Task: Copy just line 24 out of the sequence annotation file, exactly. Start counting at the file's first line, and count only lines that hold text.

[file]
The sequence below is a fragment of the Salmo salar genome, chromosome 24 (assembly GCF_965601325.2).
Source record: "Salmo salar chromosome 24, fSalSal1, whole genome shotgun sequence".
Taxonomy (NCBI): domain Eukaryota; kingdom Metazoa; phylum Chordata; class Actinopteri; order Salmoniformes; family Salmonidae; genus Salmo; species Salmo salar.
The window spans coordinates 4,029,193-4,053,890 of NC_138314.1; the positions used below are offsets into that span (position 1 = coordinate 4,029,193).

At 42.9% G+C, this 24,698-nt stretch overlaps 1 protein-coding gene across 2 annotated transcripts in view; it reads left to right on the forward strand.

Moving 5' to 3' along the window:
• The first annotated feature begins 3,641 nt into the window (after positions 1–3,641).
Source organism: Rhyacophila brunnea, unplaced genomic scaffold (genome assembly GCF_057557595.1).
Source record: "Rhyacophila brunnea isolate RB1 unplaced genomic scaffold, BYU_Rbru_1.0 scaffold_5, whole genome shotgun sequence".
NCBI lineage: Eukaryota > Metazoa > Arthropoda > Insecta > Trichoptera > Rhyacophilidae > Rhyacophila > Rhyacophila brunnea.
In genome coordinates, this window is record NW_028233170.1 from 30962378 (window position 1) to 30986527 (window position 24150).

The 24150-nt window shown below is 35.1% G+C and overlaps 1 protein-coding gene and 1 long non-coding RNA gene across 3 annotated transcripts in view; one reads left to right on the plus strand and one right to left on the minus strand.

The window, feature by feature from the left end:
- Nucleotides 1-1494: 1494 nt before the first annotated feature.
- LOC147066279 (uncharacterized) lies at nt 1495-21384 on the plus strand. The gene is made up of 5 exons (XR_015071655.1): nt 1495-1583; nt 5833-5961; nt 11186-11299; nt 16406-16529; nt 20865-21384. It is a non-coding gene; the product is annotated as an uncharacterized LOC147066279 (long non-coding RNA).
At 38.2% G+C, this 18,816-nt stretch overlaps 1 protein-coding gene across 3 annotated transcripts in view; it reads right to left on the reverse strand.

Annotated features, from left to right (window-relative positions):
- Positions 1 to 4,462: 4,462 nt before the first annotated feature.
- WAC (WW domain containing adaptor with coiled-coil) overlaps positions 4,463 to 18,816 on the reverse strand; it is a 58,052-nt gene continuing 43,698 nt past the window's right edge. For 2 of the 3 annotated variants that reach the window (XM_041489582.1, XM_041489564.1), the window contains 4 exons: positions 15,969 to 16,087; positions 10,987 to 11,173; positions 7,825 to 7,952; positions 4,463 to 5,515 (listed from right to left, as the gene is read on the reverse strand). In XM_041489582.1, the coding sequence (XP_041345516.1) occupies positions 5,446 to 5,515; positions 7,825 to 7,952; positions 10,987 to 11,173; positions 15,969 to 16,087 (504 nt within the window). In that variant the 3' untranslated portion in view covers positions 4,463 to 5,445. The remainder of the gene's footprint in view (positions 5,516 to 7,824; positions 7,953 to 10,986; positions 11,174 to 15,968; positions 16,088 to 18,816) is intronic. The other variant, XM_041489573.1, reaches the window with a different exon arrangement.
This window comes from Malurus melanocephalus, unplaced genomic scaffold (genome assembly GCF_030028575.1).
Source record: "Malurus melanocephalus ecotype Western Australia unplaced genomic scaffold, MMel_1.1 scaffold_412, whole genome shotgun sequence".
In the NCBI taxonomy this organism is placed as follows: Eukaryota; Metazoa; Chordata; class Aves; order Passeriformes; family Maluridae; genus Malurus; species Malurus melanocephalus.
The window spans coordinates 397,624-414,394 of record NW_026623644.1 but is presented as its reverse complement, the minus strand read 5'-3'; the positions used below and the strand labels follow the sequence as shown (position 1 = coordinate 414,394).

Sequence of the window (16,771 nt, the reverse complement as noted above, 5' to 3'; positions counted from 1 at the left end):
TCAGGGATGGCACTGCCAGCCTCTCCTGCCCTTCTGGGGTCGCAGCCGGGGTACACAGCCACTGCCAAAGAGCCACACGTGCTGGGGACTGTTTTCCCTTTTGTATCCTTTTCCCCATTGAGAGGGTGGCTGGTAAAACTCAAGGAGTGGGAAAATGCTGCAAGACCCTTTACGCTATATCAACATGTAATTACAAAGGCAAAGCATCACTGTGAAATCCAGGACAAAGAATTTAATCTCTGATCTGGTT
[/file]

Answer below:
Sequence of the window (16,771 nt, the reverse complement as noted above, 5' to 3'; positions counted from 1 at the left end):